Open letter to the Mayor of Varna

05/09/2010 by Christopher Buxton

My dear Mayor of Varna,

First, may I offer my condolences following Chernomore’s home defeat at the hands of Chernomoretz Burgas!

I mention this in the context of the friendly rivalry that our two great Black Sea cities have enjoyed over the years. Competition – as I am sure the UK’s new Prime Minister believes – is a great stimulus for positive development. I am sure that the great port of Varna would not want to be seen as lagging behind its southern rival in any sphere – let alone the attention it pays to road signing. Bulgarian traditions of hospitality demand that the stranger be first welcomed and then efficiently directed to his preferred destination.

On Saturday we had to drive from my home town of Burgas to pick up some friends from England who had been routed to Varna airport. Starting from our flat at the end of the People’s Fist Complex, we followed signs for Varna (and for Burgas airport). The signs were prominent at every significant crossroads and roundabout. And so twenty minutes later you can picture us happily motoring past the Mutra-baroque hotels on the edge of Pomorie, secure in the knowledge that despite the discouraging view we were on the right track.

Through Byala and Obzor, enjoying the view of ripening melons in Priseltsi, we counted down the kilometres to our destination.

As our tires kissed the tarmac of the great bridge spanning the Varna inlet, we felt confident that this great city would not get us lost. We knew that shortly after the bridge we would have to circle round and drive west, but thereafter there would surely be plenty of signs.

Our sad conclusion is that Varna is ashamed of its airport. From our leaving the Burgas road, we saw not one sign for the airport until the very last roundabout where a tiny sign had been put in as an afterthought. Never mind! We had some idea that the airport lay to the west of Varna so first as we rounded the looping exit from the Burgas road we followed signs for Sofia.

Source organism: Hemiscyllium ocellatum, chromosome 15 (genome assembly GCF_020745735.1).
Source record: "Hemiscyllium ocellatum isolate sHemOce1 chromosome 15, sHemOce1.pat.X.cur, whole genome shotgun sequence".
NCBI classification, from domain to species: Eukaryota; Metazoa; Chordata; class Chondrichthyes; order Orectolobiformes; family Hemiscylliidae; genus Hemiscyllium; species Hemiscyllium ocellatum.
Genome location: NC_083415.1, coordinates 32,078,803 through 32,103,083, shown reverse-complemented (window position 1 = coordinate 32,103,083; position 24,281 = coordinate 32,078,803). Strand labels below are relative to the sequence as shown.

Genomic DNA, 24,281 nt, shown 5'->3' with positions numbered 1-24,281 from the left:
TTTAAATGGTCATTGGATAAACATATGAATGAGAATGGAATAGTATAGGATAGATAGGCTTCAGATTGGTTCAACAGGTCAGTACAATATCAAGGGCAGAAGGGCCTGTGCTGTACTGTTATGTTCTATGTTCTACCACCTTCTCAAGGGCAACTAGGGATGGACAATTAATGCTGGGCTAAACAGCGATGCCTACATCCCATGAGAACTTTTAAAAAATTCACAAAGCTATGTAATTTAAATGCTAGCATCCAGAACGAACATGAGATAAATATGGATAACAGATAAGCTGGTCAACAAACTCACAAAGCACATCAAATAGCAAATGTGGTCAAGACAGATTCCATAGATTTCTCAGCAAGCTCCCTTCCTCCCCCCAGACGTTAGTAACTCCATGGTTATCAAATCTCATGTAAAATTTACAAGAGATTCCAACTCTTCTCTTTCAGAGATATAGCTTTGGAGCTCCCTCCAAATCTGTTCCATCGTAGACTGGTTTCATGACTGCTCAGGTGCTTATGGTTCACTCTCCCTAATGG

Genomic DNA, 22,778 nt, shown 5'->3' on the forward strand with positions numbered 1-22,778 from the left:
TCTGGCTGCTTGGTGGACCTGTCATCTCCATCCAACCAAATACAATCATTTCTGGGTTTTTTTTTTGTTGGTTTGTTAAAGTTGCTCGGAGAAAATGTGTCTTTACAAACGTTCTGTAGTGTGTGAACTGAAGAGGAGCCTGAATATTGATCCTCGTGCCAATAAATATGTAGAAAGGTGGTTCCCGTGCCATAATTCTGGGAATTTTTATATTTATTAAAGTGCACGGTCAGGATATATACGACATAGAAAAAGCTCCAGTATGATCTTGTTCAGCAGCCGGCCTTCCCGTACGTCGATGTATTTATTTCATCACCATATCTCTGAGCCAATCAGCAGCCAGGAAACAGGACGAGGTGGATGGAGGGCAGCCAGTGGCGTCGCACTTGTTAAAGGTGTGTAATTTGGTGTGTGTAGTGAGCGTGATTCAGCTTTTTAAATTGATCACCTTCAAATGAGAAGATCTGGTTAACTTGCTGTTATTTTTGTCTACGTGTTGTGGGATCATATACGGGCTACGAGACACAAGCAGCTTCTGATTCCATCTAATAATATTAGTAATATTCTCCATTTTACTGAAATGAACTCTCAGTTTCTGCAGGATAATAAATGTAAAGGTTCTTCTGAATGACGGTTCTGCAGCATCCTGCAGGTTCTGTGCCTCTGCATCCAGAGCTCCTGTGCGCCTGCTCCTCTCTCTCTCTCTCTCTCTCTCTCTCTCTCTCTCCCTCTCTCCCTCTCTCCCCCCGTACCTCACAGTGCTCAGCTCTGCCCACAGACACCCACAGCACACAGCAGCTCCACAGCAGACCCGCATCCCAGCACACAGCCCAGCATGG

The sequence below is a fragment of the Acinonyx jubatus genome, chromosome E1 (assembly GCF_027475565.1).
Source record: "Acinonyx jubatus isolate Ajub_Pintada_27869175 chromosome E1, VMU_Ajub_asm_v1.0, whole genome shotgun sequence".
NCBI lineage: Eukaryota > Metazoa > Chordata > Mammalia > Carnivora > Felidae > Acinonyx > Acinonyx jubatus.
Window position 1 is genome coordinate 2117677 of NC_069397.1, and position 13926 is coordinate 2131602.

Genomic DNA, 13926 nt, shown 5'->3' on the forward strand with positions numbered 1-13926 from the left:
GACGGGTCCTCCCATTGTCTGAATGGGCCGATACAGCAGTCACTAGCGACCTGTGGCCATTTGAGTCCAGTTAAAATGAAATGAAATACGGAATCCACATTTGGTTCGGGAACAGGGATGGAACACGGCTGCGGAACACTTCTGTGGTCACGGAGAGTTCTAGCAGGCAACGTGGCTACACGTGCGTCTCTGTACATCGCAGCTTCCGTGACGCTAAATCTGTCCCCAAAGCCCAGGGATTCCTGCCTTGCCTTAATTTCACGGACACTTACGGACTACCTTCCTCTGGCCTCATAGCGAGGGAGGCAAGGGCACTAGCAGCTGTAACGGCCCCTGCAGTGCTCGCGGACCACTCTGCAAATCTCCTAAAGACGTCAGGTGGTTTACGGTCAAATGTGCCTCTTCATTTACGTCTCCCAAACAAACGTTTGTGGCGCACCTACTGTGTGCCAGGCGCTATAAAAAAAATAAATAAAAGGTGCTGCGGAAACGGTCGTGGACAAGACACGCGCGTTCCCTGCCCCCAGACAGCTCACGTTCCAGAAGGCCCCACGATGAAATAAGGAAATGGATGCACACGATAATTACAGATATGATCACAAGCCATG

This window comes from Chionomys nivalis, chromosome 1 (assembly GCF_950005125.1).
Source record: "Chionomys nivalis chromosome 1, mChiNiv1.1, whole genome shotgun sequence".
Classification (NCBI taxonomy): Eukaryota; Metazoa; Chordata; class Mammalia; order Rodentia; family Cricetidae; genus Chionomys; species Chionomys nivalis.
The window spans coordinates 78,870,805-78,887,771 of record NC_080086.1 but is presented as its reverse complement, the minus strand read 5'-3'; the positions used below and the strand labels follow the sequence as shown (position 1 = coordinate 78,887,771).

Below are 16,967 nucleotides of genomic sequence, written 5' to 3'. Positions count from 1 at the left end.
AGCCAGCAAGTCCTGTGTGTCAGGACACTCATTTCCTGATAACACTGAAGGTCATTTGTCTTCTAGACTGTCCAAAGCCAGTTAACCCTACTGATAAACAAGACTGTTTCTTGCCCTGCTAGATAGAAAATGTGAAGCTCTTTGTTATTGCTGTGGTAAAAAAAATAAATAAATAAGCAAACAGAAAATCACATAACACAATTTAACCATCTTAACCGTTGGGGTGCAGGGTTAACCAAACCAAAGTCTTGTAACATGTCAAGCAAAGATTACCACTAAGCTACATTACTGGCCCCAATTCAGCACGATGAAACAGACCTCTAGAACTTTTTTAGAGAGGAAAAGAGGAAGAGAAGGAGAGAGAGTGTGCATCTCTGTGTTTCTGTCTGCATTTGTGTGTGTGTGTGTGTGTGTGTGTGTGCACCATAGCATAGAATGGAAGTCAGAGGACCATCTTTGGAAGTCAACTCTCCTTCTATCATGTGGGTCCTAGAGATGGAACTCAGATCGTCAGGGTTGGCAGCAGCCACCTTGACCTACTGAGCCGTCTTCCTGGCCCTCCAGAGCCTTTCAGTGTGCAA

You will now picture us bumping along a road flanked by railway lines and derelict warehouses. This must be the right direction and so we go straight on at two roundabouts. Ooops! Was that a sign hidden by a leafy bush. But we go straight on ignoring a turn to the right that looks like a Sahara Desert track. Doubt seizes us and we stop in a handy petrol station.

My wife jumps out. The petrol pump attendant is a proud Varna citizen but he freely admits that the signage system in Varna is crap. He directs us backwards. We should have taken the Sahara track. We should look for a Metro supermarket, turn left and I’d be at the airport. So we leave Devnya Street named aptly after the sprawling Chemical Works that blights the valley to the west of Varna, and set off down a dusty bumpy track. Giant craters open up slowing our progress to a stately five kilometres an hour. Ahead I have to swerve to avoid an oncoming driver who has left his side of the dust track to avoid enormous potholes. Two unsigned roundabouts later and hurrah we see the Metro sign. I slow at the traffic lights lower my window and call to local driver who waves me down a road to the left. This doesn’t look like the road to the airport. It’s a long straight single track lined with parked cars and scrap metal dealerships. Gulping scepticism we drive its length to join a piece of motorway with signs to Dobrich. We come to a roundabout. Now desperate I decide to drive all the way round it. There might just be a sign at one of the intersections.

Bingo! We have spotted the only sign for Varna Airport. This unique collector’s item pokes a shy finger off the roundabout. In thirty seconds I am parking in the generous airport car park.

As we sat in the airport café, my wife and I wondered why the Varna council could be so ashamed of its airport. What scandal could have so besmirched this place that its very existence would be put in doubt? We were sipping from our tiny cartons of pineapple juice enjoying the view of Germans hefting bags into tour coaches drawn up ready to drive them to heavenly hotels. I called for the bill and as I scanned it and drew a deep breath, I grasped at least one explanation.

I now understand that someone has sold the Airport restaurant concession to some make-money-quick merchant. The charge for the juice carton which costs 50 stotinki in any kiosk was five leva, a thousand percent mark-up. I dread to think what a farewell beer would have cost a passenger waiting for a delayed plane.

Irritating though it was to pay ten leva for a few sips of pine-apple, I think that trying to hide the airport is a bit of an overreaction to this minor example of profiteering.

Our guests arrived and in a short while we were driving forth, looking for signs to the city of dreams. I cannot fault the signs for leaving Varna. Unlike Constanza which is so hospitable it will not easily release its visitors, Varna cannot get rid of them too quickly.